Referring also to FIG. 2, proper positioning of the feed chute apparatus in relation to the kiln is critical. In order for tires to be injected into kiln 10 by the force of gravity, the plane of the feed ramp 24 on which the tires are placed must be oriented at an angle α as shown in FIG. 2. It is important that the angle of feed ramp 24 be within a specific range that will maximize the effect of gravity while maintaining control of the materials being fed so that the fuel materials do not back up or bind on the feed ramp. Preferably angle α is approximately 47 degrees, but any angle within the range of approximately 33 degrees to approximately 60 degrees is suitable. Additionally, it is critical that the tires are not released from the feed chute apparatus until the feed doors on the kiln are in position and opened to receive the tires. To facilitate proper alignment before releasing the tires, a sensor 26 is preferably placed on the kiln frame 28 to sense a tab 30 or a sensing mark which rotates with the kiln. Sensor 26 and tab 30 are positioned such that the feed chute apparatus does not deliver a tire until the feed opening 14 is aligned with feed ramp 24. It will be appreciated that, while a sensor assembly is shown remotely mounted on the kiln support 28, this is but one example of the positioning of a sensing mechanism that could be employed. For example, the sensor could be mounted on support platform 18 or at other locations provided that proper alignment of the feed opening 14 and feed ramp 24 is detected. Additionally, any conventional sensing mechanism such as optical sensors, mechanical sensors and the like can be used.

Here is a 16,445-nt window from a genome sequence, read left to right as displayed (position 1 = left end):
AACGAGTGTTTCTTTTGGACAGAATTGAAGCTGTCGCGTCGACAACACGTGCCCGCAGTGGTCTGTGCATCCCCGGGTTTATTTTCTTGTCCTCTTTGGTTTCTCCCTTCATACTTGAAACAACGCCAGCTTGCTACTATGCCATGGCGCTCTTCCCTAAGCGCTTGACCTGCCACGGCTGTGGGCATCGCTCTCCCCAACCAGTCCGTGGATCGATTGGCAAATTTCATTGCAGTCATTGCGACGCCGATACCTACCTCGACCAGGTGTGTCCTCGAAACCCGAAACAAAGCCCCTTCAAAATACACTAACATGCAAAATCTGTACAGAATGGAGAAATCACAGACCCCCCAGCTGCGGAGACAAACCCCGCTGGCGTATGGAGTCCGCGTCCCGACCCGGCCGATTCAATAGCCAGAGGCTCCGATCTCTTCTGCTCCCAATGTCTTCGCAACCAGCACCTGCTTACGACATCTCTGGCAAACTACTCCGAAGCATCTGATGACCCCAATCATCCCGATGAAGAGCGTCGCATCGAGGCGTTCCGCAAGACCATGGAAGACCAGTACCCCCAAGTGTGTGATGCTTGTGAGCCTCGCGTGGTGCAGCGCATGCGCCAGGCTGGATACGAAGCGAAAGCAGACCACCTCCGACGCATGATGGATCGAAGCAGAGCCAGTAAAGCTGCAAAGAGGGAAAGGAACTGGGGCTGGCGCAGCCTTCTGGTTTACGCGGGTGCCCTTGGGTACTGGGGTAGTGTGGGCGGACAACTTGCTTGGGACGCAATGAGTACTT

Referring also to FIG. 3 and FIG. 4, the preferred embodiment of the feed chute apparatus is shown in more detail. As can be seen, feed ramp 24 has first and second ends 32, 34 respectively between which the tires pass for delivery to the kiln. In the embodiment shown, feed ramp 24 is supported by a housing 36 having side walls 38, 40 to prevent spillage. In addition, housing 36 includes a hinged lid 42 which can be opened to so that jammed materials can be cleared. While jamming is not a problem during normal operation, there are times during processing of cement when the rotational direction of the kiln must be reversed in which even materials being fed could jam between the feed chute and the kiln doors.
A gate mechanism 44 is positioned below feed ramp 24 as shown. In the embodiment shown, gate mechanism 44 comprises an arm assembly having a pair of arms 46 a, 46 b which are pivotally coupled at one end to side walls 38, 40 of housing 36 using flange bearings 48 a, 48 b, respectively. A pair of posts 50 a, 50 b are positioned at the opposite ends arms 46 a, 46 b respectively, in a substantially perpendicular orientation in relation to the arms. Posts 50 a, 50 b extend through a pair of cutouts 52 a, 52 b in the first end 32 of feed ramp 24 for clearance when the arm assembly pivots away from the feed ramp.
A pair of gate operators 54 a, 54 b are attached to the undersides of arms 46 a, 46 b and are supported by side walls 38, 40, respectively, to impart pivoting motion to the arm assembly. Gate operators 54 a, 54 b are typically conventional hydraulic operated piston-type operating mechanisms that can be actuated by sensor 26 through a connecting cable 56 (see FIG. 1) that is in turn coupled to a conventional hydraulic control mechanism (not shown). Alternatively, gate operators 54 a, 54 b could be solenoid operated piston-type mechanisms or the like.